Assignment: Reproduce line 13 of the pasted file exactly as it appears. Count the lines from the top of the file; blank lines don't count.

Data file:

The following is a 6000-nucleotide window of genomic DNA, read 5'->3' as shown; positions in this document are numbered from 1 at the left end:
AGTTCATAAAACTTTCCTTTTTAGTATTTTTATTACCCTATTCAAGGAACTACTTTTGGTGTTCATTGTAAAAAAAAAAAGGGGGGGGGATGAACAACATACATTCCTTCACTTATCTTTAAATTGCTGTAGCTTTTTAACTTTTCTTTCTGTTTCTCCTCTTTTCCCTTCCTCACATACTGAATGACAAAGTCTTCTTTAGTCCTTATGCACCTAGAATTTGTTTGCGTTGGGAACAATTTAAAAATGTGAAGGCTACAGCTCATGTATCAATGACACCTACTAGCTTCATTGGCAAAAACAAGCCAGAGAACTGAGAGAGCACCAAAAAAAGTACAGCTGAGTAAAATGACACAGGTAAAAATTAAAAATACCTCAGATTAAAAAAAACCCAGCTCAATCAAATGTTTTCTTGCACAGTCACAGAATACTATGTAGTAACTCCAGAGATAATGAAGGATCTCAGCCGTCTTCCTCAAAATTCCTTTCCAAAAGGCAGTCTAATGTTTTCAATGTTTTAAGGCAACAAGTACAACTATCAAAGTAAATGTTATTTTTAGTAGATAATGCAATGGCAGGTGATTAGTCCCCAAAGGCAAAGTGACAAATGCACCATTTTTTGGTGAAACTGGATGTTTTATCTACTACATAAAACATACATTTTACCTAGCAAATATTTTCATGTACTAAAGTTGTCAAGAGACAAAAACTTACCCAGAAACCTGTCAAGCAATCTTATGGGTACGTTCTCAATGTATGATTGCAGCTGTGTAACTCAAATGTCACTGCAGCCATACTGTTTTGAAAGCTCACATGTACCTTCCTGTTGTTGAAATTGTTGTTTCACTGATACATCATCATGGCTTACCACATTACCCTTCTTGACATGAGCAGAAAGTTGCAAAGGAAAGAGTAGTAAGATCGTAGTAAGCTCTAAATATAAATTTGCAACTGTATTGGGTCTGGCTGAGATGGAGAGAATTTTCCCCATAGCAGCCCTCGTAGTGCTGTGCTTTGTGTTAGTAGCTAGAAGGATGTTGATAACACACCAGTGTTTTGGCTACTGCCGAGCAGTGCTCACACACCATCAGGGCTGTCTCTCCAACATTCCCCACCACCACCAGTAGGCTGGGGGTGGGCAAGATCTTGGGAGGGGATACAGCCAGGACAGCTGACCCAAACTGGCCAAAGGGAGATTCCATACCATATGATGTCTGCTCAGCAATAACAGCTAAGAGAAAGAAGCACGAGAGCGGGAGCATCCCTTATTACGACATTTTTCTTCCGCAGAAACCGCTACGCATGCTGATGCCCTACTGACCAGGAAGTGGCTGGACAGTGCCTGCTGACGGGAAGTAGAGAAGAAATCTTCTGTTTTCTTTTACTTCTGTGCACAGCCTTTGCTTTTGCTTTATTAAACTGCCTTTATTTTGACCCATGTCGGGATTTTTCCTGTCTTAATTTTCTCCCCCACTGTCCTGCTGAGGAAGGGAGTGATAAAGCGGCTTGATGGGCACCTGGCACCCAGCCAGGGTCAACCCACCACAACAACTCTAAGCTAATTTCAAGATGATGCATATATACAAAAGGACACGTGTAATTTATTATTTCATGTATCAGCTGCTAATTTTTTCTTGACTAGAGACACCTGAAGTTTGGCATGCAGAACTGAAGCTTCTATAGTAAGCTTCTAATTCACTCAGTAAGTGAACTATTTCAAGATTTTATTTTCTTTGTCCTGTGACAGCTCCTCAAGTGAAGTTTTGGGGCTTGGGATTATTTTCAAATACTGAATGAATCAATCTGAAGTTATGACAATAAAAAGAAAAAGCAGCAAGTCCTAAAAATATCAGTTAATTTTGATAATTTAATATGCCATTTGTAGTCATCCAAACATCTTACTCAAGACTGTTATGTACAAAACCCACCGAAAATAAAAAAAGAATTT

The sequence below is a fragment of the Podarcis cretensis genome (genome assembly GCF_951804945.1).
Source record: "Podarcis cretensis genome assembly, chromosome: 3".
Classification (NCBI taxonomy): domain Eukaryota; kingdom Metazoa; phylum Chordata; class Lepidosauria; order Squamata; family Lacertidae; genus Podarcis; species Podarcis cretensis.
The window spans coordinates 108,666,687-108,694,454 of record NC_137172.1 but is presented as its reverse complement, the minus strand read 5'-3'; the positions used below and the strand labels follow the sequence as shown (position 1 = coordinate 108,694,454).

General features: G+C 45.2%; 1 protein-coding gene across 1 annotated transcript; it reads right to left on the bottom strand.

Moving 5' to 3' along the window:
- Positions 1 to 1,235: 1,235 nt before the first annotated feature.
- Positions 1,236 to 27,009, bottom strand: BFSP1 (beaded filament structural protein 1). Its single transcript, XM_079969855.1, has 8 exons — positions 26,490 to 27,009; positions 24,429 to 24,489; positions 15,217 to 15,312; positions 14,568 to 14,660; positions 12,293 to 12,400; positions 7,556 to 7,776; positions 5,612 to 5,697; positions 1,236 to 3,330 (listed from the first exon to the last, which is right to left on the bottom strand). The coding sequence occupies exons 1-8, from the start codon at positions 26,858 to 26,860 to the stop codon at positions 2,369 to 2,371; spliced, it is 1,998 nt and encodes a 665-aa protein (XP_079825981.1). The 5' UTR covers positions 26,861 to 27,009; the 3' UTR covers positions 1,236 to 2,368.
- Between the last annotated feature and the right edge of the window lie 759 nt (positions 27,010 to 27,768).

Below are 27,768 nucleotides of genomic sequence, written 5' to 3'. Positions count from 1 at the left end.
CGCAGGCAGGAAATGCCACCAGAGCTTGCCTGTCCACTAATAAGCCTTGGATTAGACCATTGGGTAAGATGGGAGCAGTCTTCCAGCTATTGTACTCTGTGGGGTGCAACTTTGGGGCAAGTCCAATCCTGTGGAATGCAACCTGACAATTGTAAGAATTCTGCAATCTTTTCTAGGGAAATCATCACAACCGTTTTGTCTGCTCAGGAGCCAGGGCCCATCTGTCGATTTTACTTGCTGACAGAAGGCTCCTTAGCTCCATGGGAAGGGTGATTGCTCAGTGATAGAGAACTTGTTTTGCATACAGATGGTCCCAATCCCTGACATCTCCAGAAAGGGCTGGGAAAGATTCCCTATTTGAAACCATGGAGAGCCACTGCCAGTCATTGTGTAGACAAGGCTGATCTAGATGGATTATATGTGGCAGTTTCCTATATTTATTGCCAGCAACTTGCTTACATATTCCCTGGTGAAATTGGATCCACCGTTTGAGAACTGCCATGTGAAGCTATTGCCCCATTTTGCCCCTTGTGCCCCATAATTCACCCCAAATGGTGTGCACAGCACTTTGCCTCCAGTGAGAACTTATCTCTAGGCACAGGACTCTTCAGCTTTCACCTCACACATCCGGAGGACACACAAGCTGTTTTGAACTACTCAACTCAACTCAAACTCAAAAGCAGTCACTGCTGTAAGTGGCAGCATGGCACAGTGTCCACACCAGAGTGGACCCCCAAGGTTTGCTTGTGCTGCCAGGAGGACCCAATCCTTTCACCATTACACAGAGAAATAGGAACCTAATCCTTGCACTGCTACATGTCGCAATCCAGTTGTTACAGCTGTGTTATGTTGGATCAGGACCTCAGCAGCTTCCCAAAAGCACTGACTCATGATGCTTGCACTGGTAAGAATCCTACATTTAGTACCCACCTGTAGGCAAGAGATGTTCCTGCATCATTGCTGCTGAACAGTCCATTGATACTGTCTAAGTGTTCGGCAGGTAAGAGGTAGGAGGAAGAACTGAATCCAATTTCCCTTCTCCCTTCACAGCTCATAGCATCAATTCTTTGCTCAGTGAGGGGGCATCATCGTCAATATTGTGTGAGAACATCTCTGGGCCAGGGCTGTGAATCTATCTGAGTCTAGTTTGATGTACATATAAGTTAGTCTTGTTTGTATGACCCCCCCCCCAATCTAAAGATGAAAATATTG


CGCAGGCAGGAAATGCCACCAGAGCTTGCCTGTCCACTAATAAGCCTTGGATTAGACCATTGGGTAAGATGGGAGCAGTCTTCCAGCTATTGTACTCTGTGGGGTGCAACTTTGGGGCAAGTCCAATCCTGTGGAATGCAACCTGACAATTGTAAGAATTCTGCAATCTTTTCTAGGGAAATCATCACAACCGTTTTGTCTGCTCAGGAGCCAGGGCCCATCTGTCGATTTTACTTGCTGACAGAAGGCTCCTTAGCTCCATGGGAAGGGTGATTGCTCAGTGATAGAGAACTTGTTTTGCATACAGATGGTCCCAATCCCTGACATCTCCAGAAAGGGCTGGGAAAGATTCCCTATTTGAAACCATGGAGAGCCACTGCCAGTCATTGTGTAGACAAGGCTGATCTAGATGGATTATATGTGGCAGTTTCCTATATTTATTGCCAGCAACTTGCTTACATATTCCCTGGTGAAATTGGATCCACCGTTTGAGAACTGCCATGTGAAGCTATTGCCCCATTTTGCCCCTTGTGCCCCATAATTCACCCCAAATGGTGTGCACAGCACTTTGCCTCCAGTGAGAACTTATCTCTAGGCACAGGACTCTTCAGCTTTCACCTCACACATCCGGAGGACACACAAGCTGTTTTGAACTACTCAACTCAACTCAAACTCAAAAGCAGTCACTGCTGTAAGTGGCAGCATGGCACAGTGTCCACACCAGAGTGGACCCCCAAGGTTTGCTTGTGCTGCCAGGAGGACCCAATCCTTTCACCATTACACAGAGAAATAGGAACCTAATCCTTGCACTGCTACATGTCGCAATCCAGTTGTTACAGCTGTGTTATGTTGGATCAGGACCTCAGCAGCTTCCCAAAAGCACTGACTCATGATGCTTGCACTGGTAAGAATCCTACATTTAGTACCCACCTGTAGGCAAGAGATGTTCCTGCATCATTGCTGCTGAACAGTCCATTGATACTGTCTAAGTGTTCGGCAGGTAAGAGGTAGGAGGAAGAACTGAATCCAATTTCCCTTCTCCCTTCACAGCTCATAGCATCAATTCTTTGCTCAGTGAGGGGGCATCATCGTCAATATTGTGTGAGAACATCTCTGGGCCAGGGCTGTGAATCTATCTGAGTCTAGTTTGATGTACATATAAGTTAGTCTTGTTTGTATGACCCCCCCCCCAATCTAAAGATGAAAATATTG